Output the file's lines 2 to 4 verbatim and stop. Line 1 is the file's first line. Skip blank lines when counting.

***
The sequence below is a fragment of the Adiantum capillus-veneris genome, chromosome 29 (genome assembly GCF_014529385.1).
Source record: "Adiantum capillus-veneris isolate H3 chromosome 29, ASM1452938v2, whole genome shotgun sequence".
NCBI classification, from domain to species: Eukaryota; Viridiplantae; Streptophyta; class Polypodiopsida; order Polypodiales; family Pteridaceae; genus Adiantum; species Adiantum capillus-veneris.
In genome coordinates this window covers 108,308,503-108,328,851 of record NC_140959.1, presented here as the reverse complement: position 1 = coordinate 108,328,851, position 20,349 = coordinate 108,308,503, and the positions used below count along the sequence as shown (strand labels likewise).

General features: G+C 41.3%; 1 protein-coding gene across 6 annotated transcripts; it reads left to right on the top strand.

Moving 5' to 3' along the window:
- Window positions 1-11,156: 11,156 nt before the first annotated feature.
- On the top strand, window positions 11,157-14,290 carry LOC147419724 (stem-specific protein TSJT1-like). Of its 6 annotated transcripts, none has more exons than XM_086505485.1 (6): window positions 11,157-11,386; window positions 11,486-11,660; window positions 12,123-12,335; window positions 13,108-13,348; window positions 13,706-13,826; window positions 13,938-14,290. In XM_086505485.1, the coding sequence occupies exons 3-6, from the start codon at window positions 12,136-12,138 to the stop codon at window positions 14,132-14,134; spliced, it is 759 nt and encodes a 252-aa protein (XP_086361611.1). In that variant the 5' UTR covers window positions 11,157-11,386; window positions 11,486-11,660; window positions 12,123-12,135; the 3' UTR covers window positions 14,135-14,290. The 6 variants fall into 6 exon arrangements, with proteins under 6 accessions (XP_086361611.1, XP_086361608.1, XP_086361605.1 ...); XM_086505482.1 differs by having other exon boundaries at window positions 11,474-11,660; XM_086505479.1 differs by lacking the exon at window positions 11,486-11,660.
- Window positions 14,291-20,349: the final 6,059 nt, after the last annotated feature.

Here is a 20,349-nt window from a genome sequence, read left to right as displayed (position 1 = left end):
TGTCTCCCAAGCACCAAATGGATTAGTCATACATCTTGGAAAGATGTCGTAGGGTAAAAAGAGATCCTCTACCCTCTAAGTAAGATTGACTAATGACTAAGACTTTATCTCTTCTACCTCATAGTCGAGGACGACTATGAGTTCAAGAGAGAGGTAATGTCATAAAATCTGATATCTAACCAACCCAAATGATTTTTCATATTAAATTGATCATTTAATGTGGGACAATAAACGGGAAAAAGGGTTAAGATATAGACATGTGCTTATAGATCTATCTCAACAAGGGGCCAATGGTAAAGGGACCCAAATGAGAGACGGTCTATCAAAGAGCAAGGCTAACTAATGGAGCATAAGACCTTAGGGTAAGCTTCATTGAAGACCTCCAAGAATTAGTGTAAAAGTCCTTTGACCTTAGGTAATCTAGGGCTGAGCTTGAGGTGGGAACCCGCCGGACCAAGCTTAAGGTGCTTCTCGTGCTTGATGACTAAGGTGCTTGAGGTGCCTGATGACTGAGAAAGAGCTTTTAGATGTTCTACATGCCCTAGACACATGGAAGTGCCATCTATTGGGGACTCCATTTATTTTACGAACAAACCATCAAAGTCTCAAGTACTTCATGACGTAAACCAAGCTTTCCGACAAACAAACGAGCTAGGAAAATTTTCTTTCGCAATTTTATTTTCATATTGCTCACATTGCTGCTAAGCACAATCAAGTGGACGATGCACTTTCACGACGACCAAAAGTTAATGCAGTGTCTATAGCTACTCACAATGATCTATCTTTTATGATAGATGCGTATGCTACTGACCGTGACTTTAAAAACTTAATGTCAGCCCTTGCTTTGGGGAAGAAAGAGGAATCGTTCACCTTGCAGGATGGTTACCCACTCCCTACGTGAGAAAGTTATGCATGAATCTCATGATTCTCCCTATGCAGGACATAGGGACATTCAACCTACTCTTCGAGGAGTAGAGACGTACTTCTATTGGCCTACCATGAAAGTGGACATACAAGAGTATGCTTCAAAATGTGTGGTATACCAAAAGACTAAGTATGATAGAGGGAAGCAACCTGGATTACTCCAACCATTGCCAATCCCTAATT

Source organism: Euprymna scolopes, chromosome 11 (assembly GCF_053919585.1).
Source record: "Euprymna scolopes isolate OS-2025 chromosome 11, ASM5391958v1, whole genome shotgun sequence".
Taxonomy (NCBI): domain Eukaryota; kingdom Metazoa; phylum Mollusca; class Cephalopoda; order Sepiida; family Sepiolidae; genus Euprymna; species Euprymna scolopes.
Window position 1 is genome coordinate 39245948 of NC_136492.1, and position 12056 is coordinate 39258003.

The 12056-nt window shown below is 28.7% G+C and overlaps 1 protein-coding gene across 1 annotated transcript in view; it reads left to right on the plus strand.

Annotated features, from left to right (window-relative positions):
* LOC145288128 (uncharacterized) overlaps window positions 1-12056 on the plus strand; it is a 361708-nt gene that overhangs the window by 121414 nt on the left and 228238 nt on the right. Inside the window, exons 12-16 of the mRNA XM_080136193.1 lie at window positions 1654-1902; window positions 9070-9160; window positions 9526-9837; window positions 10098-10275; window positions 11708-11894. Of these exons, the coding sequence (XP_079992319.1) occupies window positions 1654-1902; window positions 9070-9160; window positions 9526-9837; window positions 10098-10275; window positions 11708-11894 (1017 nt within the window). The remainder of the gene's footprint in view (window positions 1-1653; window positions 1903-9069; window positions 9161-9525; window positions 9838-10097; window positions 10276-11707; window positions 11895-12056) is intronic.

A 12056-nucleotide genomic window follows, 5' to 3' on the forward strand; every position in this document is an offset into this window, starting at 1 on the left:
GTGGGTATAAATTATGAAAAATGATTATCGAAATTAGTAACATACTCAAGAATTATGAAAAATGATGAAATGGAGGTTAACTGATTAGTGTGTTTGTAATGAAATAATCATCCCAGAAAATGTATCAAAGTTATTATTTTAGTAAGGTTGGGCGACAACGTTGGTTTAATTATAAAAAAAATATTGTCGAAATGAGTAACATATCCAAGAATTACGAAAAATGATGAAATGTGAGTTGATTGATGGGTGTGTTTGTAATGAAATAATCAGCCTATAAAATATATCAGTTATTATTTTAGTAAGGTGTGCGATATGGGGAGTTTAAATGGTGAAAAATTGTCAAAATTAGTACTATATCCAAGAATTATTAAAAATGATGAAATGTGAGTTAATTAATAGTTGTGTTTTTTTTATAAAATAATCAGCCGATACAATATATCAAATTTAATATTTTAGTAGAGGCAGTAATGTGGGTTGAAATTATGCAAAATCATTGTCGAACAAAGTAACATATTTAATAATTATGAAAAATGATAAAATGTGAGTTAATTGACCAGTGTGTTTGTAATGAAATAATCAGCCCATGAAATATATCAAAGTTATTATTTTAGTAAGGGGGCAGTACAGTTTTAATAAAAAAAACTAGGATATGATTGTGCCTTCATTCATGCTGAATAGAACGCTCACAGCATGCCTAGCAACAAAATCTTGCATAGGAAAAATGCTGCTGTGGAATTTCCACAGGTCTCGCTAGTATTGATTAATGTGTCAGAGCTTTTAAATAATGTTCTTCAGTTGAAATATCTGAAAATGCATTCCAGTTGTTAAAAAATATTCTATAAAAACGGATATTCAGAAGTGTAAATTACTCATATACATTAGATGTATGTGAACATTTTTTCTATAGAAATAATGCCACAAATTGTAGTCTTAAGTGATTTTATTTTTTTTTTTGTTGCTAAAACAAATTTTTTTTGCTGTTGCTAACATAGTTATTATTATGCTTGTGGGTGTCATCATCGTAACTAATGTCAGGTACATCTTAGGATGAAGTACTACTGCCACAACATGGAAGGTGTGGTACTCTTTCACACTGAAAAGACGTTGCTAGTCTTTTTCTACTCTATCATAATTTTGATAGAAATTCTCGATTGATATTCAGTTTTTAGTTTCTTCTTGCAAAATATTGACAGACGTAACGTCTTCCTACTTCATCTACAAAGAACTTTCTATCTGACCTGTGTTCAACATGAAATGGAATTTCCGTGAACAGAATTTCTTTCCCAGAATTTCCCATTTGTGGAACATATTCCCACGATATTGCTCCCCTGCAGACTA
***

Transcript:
Source record: "Adiantum capillus-veneris isolate H3 chromosome 29, ASM1452938v2, whole genome shotgun sequence".
NCBI classification, from domain to species: Eukaryota; Viridiplantae; Streptophyta; class Polypodiopsida; order Polypodiales; family Pteridaceae; genus Adiantum; species Adiantum capillus-veneris.
In genome coordinates this window covers 108,308,503-108,328,851 of record NC_140959.1, presented here as the reverse complement: position 1 = coordinate 108,328,851, position 20,349 = coordinate 108,308,503, and the positions used below count along the sequence as shown (strand labels likewise).